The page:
Coloradans thought San Juan County to be “a desert country inhabited by large cattle owners and cowboys, a few Mormons and plenty of outlaws. It was no good, and the Utes should have it.” Speaking at a public meeting in San Juan County, Mariania, a headman under Chief Ignacio, said: “Washington City Man tell us to come here, sit down. We sit down. All over this country, it is ours. Now you say we get out and go back to our reservation. What’s the matter now? We stay. Our fathers, our grandfathers and our great-great-grandfathers have hunted here for many, many snows. We love this country.”
But Utah’s territorial Gov. Caleb West sided with Mormon settlers. He said, “I feel you have been unjustly encroached upon by the Indians, although they are right in a way. They must go.” Meanwhile, the Indian Rights Association also petitioned the halls of Congress for the Southern Utes to be returned.
On Feb. 20, 1895, the 53rd Congress voted on legislation called the Hunter Bill, House Resolution 6792, “to disapprove the treaty heretofore made with the Southern Ute Indians to be removed to the territory of Utah and providing for settling them down in severalty where they may so elect and are qualified, and to settle all those not electing to take lands in severalty on the west 40 miles of present reservation.” By the middle of March 1895, few Southern Utes remained in Dry Valley. Indian police rounded up those who had stayed.
By Sept. 30, 1895, Francis E. Leupp with the Indian Rights Association wrote The Latest Phase of the Southern Ute Question. He summarized that “although the Southern Utes were disposed to be peaceful ... the citizens of Colorado were resolved to get rid of them altogether. To this end, legislation was procured from Congress for the removal of the whole tribe to a reservation in Utah and another government commission was appointed in 1888 to obtain their consent.”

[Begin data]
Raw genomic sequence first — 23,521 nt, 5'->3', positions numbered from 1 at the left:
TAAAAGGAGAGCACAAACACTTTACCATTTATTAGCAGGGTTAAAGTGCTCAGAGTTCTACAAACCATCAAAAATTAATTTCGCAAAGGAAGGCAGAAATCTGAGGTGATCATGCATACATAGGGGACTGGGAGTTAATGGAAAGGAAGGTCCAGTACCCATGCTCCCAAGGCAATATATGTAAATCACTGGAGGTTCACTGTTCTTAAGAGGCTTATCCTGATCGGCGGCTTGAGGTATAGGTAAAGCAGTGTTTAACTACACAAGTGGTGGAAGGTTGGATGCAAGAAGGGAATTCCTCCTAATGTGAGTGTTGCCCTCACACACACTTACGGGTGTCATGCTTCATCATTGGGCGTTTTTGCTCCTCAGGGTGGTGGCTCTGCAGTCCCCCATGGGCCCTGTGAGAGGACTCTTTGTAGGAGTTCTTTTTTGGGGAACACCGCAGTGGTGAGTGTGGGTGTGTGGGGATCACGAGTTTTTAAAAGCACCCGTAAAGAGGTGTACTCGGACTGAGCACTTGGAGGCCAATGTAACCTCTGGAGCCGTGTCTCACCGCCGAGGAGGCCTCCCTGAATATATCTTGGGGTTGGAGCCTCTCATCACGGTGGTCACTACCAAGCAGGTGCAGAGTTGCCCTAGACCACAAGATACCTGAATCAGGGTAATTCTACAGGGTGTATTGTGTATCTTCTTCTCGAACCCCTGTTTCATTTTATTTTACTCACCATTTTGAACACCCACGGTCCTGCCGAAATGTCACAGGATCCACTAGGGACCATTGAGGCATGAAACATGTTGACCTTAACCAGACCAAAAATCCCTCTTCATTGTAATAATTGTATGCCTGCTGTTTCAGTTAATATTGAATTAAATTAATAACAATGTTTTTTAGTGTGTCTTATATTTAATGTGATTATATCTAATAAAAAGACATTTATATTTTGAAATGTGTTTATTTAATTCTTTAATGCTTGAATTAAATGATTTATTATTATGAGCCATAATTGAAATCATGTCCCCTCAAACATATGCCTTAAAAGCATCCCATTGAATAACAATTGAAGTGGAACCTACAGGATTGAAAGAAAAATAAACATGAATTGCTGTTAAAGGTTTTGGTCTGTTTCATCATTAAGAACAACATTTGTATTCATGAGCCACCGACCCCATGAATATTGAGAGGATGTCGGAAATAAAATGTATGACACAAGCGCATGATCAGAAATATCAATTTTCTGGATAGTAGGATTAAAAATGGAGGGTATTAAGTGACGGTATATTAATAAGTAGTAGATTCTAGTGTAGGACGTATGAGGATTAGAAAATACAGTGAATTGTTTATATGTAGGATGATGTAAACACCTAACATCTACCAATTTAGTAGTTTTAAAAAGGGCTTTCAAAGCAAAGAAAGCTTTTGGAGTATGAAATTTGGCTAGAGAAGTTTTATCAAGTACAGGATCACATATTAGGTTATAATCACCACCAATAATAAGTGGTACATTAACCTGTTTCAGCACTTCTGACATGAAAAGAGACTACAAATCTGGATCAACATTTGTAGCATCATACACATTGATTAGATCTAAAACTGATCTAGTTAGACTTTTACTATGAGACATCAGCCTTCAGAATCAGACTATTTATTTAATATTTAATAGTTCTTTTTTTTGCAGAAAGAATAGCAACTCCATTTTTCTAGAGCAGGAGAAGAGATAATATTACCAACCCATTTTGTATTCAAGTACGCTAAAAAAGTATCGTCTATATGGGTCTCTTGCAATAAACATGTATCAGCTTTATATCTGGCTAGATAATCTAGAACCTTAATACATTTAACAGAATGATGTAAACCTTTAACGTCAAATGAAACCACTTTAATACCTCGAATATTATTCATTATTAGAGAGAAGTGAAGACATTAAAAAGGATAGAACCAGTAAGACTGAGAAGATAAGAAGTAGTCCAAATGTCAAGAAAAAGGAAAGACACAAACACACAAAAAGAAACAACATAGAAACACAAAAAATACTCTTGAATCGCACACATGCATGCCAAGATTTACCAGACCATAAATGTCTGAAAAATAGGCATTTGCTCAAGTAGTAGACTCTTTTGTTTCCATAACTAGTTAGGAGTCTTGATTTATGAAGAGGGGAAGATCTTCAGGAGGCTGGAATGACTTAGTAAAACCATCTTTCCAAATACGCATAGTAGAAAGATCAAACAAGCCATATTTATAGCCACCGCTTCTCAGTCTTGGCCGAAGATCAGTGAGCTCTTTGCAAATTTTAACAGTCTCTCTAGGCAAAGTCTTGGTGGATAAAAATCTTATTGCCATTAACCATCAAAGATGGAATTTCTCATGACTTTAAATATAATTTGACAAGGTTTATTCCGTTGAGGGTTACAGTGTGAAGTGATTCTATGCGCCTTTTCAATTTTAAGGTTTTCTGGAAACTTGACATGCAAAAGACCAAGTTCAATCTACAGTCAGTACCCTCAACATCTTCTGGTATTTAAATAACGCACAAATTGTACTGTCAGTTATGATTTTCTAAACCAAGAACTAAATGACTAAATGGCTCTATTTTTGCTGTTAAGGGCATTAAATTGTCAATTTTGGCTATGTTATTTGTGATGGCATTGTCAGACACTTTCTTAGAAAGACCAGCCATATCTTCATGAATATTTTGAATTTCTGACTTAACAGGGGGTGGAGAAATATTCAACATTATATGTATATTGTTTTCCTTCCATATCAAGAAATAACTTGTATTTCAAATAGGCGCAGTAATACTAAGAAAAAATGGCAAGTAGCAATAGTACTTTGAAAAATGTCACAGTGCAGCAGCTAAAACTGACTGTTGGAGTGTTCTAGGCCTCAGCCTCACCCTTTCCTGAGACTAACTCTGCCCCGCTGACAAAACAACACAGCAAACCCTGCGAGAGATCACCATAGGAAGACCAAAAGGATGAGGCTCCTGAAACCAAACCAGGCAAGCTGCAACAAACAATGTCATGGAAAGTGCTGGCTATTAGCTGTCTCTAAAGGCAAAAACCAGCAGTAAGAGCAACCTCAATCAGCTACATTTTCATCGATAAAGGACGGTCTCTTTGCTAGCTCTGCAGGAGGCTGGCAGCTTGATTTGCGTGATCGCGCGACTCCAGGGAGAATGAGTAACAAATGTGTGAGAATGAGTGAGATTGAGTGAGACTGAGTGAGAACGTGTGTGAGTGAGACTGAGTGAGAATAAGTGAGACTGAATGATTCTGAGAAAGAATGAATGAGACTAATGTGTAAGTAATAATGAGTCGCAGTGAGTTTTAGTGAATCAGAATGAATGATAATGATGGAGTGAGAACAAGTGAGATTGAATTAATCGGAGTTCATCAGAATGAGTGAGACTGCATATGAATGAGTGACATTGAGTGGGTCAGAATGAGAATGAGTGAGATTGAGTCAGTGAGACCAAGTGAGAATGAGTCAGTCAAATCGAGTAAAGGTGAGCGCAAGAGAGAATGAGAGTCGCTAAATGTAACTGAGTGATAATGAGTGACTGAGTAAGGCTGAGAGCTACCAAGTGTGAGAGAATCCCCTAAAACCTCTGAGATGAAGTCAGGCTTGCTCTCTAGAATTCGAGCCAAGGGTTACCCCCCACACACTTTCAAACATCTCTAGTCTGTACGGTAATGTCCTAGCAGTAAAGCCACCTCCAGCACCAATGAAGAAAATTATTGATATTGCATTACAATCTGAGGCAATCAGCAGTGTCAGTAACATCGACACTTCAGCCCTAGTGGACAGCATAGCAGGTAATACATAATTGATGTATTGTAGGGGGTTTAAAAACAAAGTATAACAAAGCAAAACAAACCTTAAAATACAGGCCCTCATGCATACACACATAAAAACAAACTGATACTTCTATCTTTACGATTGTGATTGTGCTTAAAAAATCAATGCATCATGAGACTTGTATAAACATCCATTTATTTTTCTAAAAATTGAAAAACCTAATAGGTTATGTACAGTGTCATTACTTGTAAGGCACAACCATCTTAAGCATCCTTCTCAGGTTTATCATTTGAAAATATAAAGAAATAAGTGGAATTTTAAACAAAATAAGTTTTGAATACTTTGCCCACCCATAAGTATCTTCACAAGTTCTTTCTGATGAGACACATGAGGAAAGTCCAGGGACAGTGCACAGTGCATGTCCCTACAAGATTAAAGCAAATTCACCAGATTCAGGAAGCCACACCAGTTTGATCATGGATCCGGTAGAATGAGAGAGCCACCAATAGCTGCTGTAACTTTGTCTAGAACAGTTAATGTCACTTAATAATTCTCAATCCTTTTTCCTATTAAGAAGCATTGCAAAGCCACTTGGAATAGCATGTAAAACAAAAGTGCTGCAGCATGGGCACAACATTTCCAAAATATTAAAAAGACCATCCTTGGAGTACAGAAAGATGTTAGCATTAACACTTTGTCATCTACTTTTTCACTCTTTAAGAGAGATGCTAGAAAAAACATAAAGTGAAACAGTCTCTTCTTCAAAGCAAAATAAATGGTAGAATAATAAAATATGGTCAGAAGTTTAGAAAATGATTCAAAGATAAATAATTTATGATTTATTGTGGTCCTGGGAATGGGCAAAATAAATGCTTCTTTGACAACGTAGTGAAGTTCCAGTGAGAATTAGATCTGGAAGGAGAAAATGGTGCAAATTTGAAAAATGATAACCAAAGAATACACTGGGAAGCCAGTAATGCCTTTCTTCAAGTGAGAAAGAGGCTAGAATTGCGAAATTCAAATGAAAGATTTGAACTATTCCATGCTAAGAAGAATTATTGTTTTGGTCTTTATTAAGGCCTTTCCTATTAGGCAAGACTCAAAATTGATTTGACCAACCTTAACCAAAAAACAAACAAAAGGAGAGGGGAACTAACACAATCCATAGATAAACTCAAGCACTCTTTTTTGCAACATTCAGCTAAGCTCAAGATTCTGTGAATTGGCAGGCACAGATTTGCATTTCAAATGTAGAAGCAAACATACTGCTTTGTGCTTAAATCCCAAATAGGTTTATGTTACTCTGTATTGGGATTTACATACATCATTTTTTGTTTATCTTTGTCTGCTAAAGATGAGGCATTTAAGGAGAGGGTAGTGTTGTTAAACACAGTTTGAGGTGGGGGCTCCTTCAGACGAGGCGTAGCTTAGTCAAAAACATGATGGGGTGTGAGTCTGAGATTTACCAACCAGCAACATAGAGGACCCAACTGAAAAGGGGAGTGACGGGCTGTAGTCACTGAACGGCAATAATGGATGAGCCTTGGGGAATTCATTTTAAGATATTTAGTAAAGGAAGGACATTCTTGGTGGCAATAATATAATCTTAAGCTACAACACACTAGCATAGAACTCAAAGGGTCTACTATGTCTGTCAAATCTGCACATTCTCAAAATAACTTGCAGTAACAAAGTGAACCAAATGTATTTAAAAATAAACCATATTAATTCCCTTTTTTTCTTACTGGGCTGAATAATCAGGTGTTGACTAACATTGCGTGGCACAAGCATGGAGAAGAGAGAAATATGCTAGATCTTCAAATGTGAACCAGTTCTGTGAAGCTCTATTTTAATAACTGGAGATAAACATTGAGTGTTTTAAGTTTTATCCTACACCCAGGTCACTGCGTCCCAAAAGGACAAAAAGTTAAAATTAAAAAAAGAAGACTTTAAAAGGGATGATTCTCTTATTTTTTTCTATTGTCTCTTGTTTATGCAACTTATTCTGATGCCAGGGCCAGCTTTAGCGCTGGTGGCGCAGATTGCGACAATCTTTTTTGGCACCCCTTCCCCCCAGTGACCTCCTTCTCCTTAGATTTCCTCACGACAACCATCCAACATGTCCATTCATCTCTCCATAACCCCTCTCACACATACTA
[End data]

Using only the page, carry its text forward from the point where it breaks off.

Leupp added, “Perhaps it would be safe to say that no negotiation ever attempted with a tribe of Indians has given rise to so much public discussion as this.” The Indian Rights Association wanted the Southern Utes to settle down and be farmers, but it fought provisions of the bill requiring allotment without tribal consent. The bill passed anyway, forever shaping land ownership in La Plata and Montezuma counties in Colorado and San Juan County in Utah.
Against their wishes, Southern Utes were forced to have their reservation broken up by severalty, or allotments. Native American families took the land they wanted in minimal amounts of acreage, and then non-native families could purchase whatever land remained. Funds from the purchases were supposed to support Southern Utes, who lost thousands of surface acres within their reservation but retained valuable mineral rights.
Those Ute members who refused to break up Native American ownership of the reservation, including Chief Ignacio, moved to the far west end of their reservation and established the Ute Mountain Ute Reservation with an agency at Towaoc. The Weminuche Band kept their property in tribal hands.
If not for the Indian Rights Association, one of the largest economic employers in La Plata County, the Southern Ute Indian Tribe, might not be here. The Southern Utes would not have earned millions of dollars from oil, gas and methane production. Lands that President Barack Obama set aside as Bears Ears National Monument in southeastern Utah might have become Ute tribal lands.
Who says that history does not matter? To understand the present and the future, we must know the past. We drive highways looking out our windshields, but good drivers use their rearview mirrors, too.
Andrew Gulliford is an award-winning author and editor and a professor of history and environmental studies at Fort Lewis College. Reach him at firstname.lastname@example.org.